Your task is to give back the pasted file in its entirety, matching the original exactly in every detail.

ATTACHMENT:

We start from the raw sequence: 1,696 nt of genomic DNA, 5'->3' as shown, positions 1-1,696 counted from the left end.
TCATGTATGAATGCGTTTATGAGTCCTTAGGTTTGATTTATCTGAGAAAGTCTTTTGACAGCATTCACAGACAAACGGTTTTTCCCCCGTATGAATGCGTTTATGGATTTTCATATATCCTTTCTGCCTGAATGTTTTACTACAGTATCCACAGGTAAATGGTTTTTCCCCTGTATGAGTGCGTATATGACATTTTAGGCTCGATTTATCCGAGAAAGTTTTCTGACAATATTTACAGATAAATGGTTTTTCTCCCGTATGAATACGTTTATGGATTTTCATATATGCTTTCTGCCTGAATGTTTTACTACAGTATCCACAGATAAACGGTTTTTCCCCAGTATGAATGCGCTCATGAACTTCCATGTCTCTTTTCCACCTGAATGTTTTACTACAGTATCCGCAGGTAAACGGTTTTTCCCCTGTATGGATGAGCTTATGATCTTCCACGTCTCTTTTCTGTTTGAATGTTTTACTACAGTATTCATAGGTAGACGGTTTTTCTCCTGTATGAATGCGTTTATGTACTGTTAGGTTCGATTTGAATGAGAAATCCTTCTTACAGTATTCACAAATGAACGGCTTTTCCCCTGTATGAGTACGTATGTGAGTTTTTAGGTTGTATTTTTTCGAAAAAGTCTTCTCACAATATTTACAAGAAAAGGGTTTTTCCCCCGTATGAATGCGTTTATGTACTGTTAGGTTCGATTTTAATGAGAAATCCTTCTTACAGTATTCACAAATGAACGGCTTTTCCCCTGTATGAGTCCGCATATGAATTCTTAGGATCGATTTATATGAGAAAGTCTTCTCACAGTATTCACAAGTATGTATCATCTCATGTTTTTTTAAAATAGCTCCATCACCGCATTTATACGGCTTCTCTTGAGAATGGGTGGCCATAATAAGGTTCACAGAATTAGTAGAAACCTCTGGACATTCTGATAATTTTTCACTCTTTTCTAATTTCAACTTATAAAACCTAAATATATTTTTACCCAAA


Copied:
We start from the raw sequence: 1,696 nt of genomic DNA, 5'->3' as shown, positions 1-1,696 counted from the left end.
TCATGTATGAATGCGTTTATGAGTCCTTAGGTTTGATTTATCTGAGAAAGTCTTTTGACAGCATTCACAGACAAACGGTTTTTCCCCCGTATGAATGCGTTTATGGATTTTCATATATCCTTTCTGCCTGAATGTTTTACTACAGTATCCACAGGTAAATGGTTTTTCCCCTGTATGAGTGCGTATATGACATTTTAGGCTCGATTTATCCGAGAAAGTTTTCTGACAATATTTACAGATAAATGGTTTTTCTCCCGTATGAATACGTTTATGGATTTTCATATATGCTTTCTGCCTGAATGTTTTACTACAGTATCCACAGATAAACGGTTTTTCCCCAGTATGAATGCGCTCATGAACTTCCATGTCTCTTTTCCACCTGAATGTTTTACTACAGTATCCGCAGGTAAACGGTTTTTCCCCTGTATGGATGAGCTTATGATCTTCCACGTCTCTTTTCTGTTTGAATGTTTTACTACAGTATTCATAGGTAGACGGTTTTTCTCCTGTATGAATGCGTTTATGTACTGTTAGGTTCGATTTGAATGAGAAATCCTTCTTACAGTATTCACAAATGAACGGCTTTTCCCCTGTATGAGTACGTATGTGAGTTTTTAGGTTGTATTTTTTCGAAAAAGTCTTCTCACAATATTTACAAGAAAAGGGTTTTTCCCCCGTATGAATGCGTTTATGTACTGTTAGGTTCGATTTTAATGAGAAATCCTTCTTACAGTATTCACAAATGAACGGCTTTTCCCCTGTATGAGTCCGCATATGAATTCTTAGGATCGATTTATATGAGAAAGTCTTCTCACAGTATTCACAAGTATGTATCATCTCATGTTTTTTTAAAATAGCTCCATCACCGCATTTATACGGCTTCTCTTGAGAATGGGTGGCCATAATAAGGTTCACAGAATTAGTAGAAACCTCTGGACATTCTGATAATTTTTCACTCTTTTCTAATTTCAACTTATAAAACCTAAATATATTTTTACCCAAA